Add grounding bar or combine grounds?


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Old 06-19-04, 08:04 PM
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Add grounding bar or combine grounds?

I have 100 amp service in a Siemens panel. There is no separate ground bar, so both neutral and grounds are connected to the neutal bus. My problem is that I'm running out of space on the bar yet I've two circuits to still run. I was planning on combining several of the 20 A grounds and connecting them to the bus bar with a lug (twist all wires together and secure them with the lug), however when I went to the store to buy the part I needed, the guy working there suggested I add a ground bar instead. I realize I'd need a jumper to connect this new bar to the neutral that is currently grounded, but I'm not sure if adding a ground bar is necessary.

Which option is preferred? I only need to free up about 4 spaces and I'm concerned that the panel may become to crowded if I add the new ground bus.

What do ya think?
 

Last edited by LSummers; 06-19-04 at 08:07 PM. Reason: clarification
  #2  
Old 06-20-04, 02:37 AM
doingitmyself
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Does the neutral bus have a bond to the panel cabinet? It needs to have one.

I'd install a separate ground bar, and separate the grounds from the neutrals (put all the neutrals on the neutral bus and the grounds on the ground bus), and bond the ground bus to the neutral bus, if this is the main service entrance. If this is a subpanel, other factors are involved!

I think it's permissible to have the grounds and neutrals on the same neutral bus if the neutral bus is bonded to the panel cabinet. Only one neutral per screw lug, but you can, I believe, place two ground wores under the same screw - this might free up some space.

Still, best, I think, is to install the ground bus and go from there. Wait, however, on the pro advice.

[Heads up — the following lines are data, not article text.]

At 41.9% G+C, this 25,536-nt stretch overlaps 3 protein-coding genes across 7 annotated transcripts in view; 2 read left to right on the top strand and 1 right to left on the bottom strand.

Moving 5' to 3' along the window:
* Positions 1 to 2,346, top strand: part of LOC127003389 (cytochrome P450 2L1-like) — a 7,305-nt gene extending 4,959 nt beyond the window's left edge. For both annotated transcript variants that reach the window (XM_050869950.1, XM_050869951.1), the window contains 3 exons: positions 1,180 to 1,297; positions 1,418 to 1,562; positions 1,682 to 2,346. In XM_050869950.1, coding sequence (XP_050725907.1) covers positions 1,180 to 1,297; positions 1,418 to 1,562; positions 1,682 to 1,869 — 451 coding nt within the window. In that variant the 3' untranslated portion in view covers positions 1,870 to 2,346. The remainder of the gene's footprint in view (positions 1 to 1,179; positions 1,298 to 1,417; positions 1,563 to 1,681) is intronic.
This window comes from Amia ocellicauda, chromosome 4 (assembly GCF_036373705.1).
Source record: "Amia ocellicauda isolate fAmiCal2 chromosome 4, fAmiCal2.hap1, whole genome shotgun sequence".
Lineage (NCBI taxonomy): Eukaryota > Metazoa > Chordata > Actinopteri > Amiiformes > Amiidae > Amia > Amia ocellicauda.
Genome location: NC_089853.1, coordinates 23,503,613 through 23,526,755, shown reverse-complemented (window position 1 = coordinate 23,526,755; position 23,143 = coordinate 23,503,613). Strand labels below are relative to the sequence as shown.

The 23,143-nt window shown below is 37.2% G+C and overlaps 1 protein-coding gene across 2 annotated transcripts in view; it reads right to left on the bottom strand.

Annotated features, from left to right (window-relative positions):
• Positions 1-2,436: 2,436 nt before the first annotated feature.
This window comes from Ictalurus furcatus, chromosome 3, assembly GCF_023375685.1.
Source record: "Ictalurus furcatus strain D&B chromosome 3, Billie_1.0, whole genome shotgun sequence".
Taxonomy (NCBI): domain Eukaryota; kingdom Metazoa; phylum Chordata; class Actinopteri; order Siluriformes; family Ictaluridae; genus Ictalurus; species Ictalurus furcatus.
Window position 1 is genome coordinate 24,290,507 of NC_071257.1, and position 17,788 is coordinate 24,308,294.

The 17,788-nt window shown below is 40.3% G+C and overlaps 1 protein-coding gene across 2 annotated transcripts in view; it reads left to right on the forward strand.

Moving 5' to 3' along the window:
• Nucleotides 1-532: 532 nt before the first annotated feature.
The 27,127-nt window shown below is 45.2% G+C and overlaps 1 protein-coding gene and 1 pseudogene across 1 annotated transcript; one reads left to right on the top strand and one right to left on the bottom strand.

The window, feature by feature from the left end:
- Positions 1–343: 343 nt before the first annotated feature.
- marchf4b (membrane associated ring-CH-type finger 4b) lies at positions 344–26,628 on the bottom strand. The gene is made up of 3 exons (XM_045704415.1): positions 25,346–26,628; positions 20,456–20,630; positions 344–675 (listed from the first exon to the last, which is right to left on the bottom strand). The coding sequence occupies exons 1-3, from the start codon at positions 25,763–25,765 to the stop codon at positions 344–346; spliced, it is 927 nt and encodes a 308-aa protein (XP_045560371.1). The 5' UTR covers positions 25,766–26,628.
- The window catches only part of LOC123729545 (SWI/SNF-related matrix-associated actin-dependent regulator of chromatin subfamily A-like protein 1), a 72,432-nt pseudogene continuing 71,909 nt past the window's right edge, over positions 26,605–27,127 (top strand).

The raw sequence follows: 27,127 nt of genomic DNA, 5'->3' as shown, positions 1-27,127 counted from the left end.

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Old 06-20-04, 07:55 AM
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Thanks for the input.
The nuetral bar is bonded and currently both of the panel grounds are attached to it. If I go the route of adding a separate ground bar, then I will need to use a #4 copper Bonding Jumper from the existing nuetral to the new ground bar and then transfer both of the panel grounds to the new ground bar. Then all of the grounds would need to be moved to the new ground bar. Is this correct?
 
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Old 06-20-04, 08:05 AM
J
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You don't need to move all the grounding wires. You can connect neutrals and grounding wires to whichever bar is more convenient. Install the grounding bar.
 
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Old 06-21-04, 06:45 AM
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Thanks guys, I'll go ahead and do it. I figured this was probably the way to go, since it involved more work. But really, what's a couple extra steps when it comes to electrical and doing it right?

Thanks again!
 
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Old 06-21-04, 06:53 AM
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Originally Posted by John Nelson
You don't need to move all the grounding wires. You can connect neutrals and grounding wires to whichever bar is more convenient. Install the grounding bar.
To expand on John's reply let me point out that the new ground bar will be bonded to the cabinet of the panel by it's mounting screws and the factory installed neutral buss should be bonded to the cabinet by a green screw or a conductive metal strap that is commonly called the noodle. Since both buss bars are bonded to the metal cabinet they are bonded to each other.

The markings in your panel assembly should indicate how many conductors each terminal can accommodate. In many panels you can terminate two Equipment Grounding Conductors that are the same size in a single terminal hole of the bonded neutral buss bar. In all cases you must not terminate more than one current carrying conductor to the same terminal of the buss bar. That is because the current carrying conductors expand and contract as the load on them increases or decreases. Since that expansion and contraction will not be the same on both current carrying conductors the connection would gradually loosen under the influence of the thermal cycling of the conductor.
--
Tom Horne
 
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Old 06-21-04, 08:28 AM
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Got it. So do agree that I should add the new grounding bar or terminate two grounding conductors in the same terminal hole (if my panel allows for this of course) in order to free up space?
 
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Old 06-21-04, 10:19 AM
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Yes, either would be a perfectly acceptable way to proceed.
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Tom H
 
 

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